Let’s have at it!

Getting Started

Go to the New Version of Google Analytics.

Under the Conversions tab at the left, click on Assisted Conversions.

The “Basic Channel Grouping” will appear, with all of the default Organic Search, Paid Advertising, Email, etc. channel groupings:

Go to the Channel Groupings blue link right below the graph. Click on “Copy Basic Channel Grouping template”.

This gives you Google’s default template. Now the fun begins!

Here’s the master list you’ll be going for:

You’ll need to edit most of the default groupings. But you can leave some the way they are.

*I’ve provided text copies of the form fields below each screenshot so you don’t have to type them in!

Creating Each Channel

1. (not provided)

This filters organic traffic where Google blocks the keyword. We want to remove this first because it can pollute the unbranded organic reports.

Fields to copy and paste:

  1. (not provided)
  2. google

2. Organic – Unbranded

This only displays traffic excluding your brand name. You’ll have to create a custom regular expression here that you will use in a couple other channels.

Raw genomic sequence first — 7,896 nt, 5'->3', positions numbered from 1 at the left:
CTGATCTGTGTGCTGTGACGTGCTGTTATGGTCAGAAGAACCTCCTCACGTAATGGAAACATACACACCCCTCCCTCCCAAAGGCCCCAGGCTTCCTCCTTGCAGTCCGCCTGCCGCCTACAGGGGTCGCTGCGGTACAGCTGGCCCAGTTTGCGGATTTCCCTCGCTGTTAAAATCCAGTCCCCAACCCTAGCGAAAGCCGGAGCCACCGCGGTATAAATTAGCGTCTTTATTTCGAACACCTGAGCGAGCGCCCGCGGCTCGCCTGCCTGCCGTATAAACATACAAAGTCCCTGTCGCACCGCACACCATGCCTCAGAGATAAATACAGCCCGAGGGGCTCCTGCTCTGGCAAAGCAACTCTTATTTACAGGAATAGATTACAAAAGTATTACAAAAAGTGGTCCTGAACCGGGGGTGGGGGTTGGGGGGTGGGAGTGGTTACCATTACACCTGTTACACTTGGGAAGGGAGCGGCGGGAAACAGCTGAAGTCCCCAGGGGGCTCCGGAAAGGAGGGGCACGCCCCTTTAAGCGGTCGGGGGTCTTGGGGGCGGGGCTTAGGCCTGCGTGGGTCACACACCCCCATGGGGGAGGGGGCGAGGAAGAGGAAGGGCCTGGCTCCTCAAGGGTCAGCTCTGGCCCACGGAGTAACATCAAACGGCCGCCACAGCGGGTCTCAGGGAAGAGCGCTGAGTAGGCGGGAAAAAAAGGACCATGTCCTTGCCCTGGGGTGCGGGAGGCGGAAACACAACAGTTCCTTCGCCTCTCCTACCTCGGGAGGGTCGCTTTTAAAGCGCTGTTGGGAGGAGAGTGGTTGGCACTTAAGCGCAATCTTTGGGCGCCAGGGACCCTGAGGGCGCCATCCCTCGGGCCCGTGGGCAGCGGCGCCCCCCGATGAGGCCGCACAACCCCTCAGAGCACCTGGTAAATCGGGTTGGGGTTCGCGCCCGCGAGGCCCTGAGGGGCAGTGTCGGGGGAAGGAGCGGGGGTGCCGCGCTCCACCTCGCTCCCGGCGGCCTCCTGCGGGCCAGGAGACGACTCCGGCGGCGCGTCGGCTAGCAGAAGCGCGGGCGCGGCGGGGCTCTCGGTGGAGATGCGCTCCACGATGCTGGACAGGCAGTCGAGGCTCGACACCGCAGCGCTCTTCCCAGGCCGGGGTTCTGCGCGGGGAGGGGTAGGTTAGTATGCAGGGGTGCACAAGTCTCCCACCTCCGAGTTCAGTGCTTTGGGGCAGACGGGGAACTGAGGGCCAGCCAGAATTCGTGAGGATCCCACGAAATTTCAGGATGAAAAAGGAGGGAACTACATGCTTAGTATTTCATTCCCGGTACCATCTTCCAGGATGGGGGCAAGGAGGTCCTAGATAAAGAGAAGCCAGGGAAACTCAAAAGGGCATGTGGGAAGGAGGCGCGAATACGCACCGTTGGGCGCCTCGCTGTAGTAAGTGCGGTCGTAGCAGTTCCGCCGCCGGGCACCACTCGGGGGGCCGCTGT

So take the lowest common denominator of your brand name and any popular products or people bringing in search traffic. We’ll use WebpageFX, Bill Craig (our President), and CrawlerFX, and any searches for “.com” for this example. Here’s that regular expression:


This regular expression matches anything containing webp OR craig OR crawler OR .com (with the . escaped), so theoretically anyone that has heard about us before.

Make a similar one based on your traffic, and have it ready.

For our Organic – Unbranded report, we want to EXCLUDE keywords matching this regular expression and INCLUDE the organic medium.

Fields to copy and paste:

  1. organic
  2. (your regex)

3. Organic – Branded

This is the same configuration as Organic – Unbranded, but we’re INCLUDING the branded traffic, rather than excluding it. Scott has pointed out that this step is unnecessary because any keywords not matching Organic – Unbranded would necessarily fall in this group. But I like symmetry 🙂

Fields to copy and paste:

  1. organic
  2. (your regex)

4. Paid – Display

We want to pull out our Google Display ads before we get into the rest of the paid traffic so it doesn’t mess with the unbranded reports. This example just pulls ads on Google’s Display Network, as that’s the one we use most often.

Fields to copy and paste:


5. Paid – Unbranded

Use the same nifty regular expression you wrote for the Organic Channels. Google’s Basic Channel Grouping – Paid Advertising regular expression is awesome and captures all of the “cost per -” acronyms you can think of! So we’ll use that while excluding branded traffic.

Fields to copy and paste: